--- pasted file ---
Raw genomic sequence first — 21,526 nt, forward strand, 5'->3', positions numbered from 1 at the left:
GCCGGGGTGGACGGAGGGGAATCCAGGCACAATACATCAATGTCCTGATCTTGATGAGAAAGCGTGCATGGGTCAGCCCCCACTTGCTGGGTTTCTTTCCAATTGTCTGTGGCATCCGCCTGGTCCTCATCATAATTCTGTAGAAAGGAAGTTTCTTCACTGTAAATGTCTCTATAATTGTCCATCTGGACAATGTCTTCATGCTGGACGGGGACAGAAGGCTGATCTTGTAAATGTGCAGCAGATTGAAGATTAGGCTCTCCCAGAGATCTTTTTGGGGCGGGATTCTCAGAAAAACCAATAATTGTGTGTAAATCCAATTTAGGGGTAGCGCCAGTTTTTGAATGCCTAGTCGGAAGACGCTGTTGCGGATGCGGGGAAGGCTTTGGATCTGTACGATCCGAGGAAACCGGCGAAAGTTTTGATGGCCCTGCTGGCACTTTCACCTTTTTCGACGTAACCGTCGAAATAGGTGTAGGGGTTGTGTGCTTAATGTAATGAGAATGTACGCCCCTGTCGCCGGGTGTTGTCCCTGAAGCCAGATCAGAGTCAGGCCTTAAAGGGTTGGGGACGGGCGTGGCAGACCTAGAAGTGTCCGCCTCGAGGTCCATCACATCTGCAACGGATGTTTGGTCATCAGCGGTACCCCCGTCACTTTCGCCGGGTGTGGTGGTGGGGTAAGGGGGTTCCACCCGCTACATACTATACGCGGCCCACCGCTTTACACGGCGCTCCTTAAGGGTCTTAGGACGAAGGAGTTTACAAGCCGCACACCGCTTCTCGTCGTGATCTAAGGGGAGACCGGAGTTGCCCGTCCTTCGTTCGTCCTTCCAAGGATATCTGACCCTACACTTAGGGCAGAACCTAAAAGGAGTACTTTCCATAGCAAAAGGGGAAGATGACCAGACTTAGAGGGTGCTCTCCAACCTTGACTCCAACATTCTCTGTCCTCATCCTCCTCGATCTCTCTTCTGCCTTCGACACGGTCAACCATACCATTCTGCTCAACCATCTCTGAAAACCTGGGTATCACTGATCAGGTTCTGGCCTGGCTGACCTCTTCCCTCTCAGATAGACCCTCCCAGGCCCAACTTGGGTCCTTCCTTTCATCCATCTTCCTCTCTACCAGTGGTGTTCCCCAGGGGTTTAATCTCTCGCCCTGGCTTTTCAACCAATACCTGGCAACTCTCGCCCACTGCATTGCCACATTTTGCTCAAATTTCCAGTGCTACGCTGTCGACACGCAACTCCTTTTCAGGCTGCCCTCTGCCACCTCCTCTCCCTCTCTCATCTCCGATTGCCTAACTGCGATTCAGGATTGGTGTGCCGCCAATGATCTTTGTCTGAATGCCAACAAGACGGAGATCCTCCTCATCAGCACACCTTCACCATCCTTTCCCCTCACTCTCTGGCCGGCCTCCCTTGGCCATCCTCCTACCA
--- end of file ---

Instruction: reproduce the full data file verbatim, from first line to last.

Raw genomic sequence first — 21,526 nt, forward strand, 5'->3', positions numbered from 1 at the left:
GCCGGGGTGGACGGAGGGGAATCCAGGCACAATACATCAATGTCCTGATCTTGATGAGAAAGCGTGCATGGGTCAGCCCCCACTTGCTGGGTTTCTTTCCAATTGTCTGTGGCATCCGCCTGGTCCTCATCATAATTCTGTAGAAAGGAAGTTTCTTCACTGTAAATGTCTCTATAATTGTCCATCTGGACAATGTCTTCATGCTGGACGGGGACAGAAGGCTGATCTTGTAAATGTGCAGCAGATTGAAGATTAGGCTCTCCCAGAGATCTTTTTGGGGCGGGATTCTCAGAAAAACCAATAATTGTGTGTAAATCCAATTTAGGGGTAGCGCCAGTTTTTGAATGCCTAGTCGGAAGACGCTGTTGCGGATGCGGGGAAGGCTTTGGATCTGTACGATCCGAGGAAACCGGCGAAAGTTTTGATGGCCCTGCTGGCACTTTCACCTTTTTCGACGTAACCGTCGAAATAGGTGTAGGGGTTGTGTGCTTAATGTAATGAGAATGTACGCCCCTGTCGCCGGGTGTTGTCCCTGAAGCCAGATCAGAGTCAGGCCTTAAAGGGTTGGGGACGGGCGTGGCAGACCTAGAAGTGTCCGCCTCGAGGTCCATCACATCTGCAACGGATGTTTGGTCATCAGCGGTACCCCCGTCACTTTCGCCGGGTGTGGTGGTGGGGTAAGGGGGTTCCACCCGCTACATACTATACGCGGCCCACCGCTTTACACGGCGCTCCTTAAGGGTCTTAGGACGAAGGAGTTTACAAGCCGCACACCGCTTCTCGTCGTGATCTAAGGGGAGACCGGAGTTGCCCGTCCTTCGTTCGTCCTTCCAAGGATATCTGACCCTACACTTAGGGCAGAACCTAAAAGGAGTACTTTCCATAGCAAAAGGGGAAGATGACCAGACTTAGAGGGTGCTCTCCAACCTTGACTCCAACATTCTCTGTCCTCATCCTCCTCGATCTCTCTTCTGCCTTCGACACGGTCAACCATACCATTCTGCTCAACCATCTCTGAAAACCTGGGTATCACTGATCAGGTTCTGGCCTGGCTGACCTCTTCCCTCTCAGATAGACCCTCCCAGGCCCAACTTGGGTCCTTCCTTTCATCCATCTTCCTCTCTACCAGTGGTGTTCCCCAGGGGTTTAATCTCTCGCCCTGGCTTTTCAACCAATACCTGGCAACTCTCGCCCACTGCATTGCCACATTTTGCTCAAATTTCCAGTGCTACGCTGTCGACACGCAACTCCTTTTCAGGCTGCCCTCTGCCACCTCCTCTCCCTCTCTCATCTCCGATTGCCTAACTGCGATTCAGGATTGGTGTGCCGCCAATGATCTTTGTCTGAATGCCAACAAGACGGAGATCCTCCTCATCAGCACACCTTCACCATCCTTTCCCCTCACTCTCTGGCCGGCCTCCCTTGGCCATCCTCCTACCA